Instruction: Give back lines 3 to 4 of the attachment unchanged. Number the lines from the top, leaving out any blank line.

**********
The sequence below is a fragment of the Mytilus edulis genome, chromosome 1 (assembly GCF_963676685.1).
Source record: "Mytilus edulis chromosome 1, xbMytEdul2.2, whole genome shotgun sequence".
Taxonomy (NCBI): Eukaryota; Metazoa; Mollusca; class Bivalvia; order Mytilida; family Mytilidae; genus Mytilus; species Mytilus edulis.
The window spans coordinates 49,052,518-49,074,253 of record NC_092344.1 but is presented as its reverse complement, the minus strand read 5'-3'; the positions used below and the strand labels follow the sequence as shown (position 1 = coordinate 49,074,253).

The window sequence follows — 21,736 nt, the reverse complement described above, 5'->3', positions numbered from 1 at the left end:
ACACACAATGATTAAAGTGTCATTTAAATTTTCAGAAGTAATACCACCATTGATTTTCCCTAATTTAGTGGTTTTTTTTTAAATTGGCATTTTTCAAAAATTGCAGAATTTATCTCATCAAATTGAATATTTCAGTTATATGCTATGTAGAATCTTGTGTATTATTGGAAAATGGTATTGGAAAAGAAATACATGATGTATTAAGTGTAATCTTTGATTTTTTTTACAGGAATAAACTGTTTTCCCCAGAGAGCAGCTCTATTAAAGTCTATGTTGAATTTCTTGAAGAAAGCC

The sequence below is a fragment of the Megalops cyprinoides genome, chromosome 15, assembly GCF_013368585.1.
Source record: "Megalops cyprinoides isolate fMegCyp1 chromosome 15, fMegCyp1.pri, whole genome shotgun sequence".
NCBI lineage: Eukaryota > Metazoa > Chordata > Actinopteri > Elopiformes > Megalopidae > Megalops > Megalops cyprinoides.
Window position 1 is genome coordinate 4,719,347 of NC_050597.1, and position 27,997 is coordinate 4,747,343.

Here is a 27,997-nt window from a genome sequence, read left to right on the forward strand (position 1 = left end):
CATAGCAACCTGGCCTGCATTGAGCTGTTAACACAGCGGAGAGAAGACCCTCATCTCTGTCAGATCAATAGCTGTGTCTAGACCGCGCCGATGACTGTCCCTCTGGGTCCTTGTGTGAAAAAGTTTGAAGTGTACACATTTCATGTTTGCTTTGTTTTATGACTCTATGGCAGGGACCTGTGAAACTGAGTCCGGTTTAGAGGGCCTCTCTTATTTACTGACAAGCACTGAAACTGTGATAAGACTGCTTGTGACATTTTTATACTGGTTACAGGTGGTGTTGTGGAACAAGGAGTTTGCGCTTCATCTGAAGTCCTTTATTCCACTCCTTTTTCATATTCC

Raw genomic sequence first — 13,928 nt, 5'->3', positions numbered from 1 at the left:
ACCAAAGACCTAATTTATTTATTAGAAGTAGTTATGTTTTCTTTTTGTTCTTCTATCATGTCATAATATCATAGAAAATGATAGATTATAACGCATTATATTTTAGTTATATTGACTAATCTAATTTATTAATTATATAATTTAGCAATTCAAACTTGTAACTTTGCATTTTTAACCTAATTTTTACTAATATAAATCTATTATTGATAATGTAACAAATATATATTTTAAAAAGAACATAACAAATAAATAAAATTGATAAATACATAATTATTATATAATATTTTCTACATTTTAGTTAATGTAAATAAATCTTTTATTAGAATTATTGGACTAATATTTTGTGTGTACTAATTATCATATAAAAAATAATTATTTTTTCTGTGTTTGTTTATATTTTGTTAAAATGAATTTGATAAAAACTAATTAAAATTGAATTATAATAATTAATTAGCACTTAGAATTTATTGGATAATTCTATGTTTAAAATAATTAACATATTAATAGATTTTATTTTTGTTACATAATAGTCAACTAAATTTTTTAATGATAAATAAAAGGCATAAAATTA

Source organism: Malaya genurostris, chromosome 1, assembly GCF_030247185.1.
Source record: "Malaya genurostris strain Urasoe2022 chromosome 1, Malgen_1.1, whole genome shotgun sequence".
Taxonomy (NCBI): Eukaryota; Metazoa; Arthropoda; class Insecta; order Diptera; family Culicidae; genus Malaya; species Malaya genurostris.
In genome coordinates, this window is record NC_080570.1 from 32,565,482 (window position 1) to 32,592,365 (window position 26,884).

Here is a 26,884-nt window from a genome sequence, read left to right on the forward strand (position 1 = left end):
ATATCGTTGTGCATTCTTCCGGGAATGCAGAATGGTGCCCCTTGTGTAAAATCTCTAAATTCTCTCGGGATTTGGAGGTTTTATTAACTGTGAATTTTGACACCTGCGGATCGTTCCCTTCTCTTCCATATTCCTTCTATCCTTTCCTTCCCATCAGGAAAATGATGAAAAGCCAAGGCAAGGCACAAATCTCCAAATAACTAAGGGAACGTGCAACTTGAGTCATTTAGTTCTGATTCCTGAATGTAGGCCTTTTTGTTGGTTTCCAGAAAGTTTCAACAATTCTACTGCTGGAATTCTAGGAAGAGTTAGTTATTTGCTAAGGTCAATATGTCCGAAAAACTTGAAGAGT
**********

Taxonomy (NCBI): Eukaryota; Metazoa; Mollusca; class Bivalvia; order Mytilida; family Mytilidae; genus Mytilus; species Mytilus edulis.
The window spans coordinates 49,052,518-49,074,253 of record NC_092344.1 but is presented as its reverse complement, the minus strand read 5'-3'; the positions used below and the strand labels follow the sequence as shown (position 1 = coordinate 49,074,253).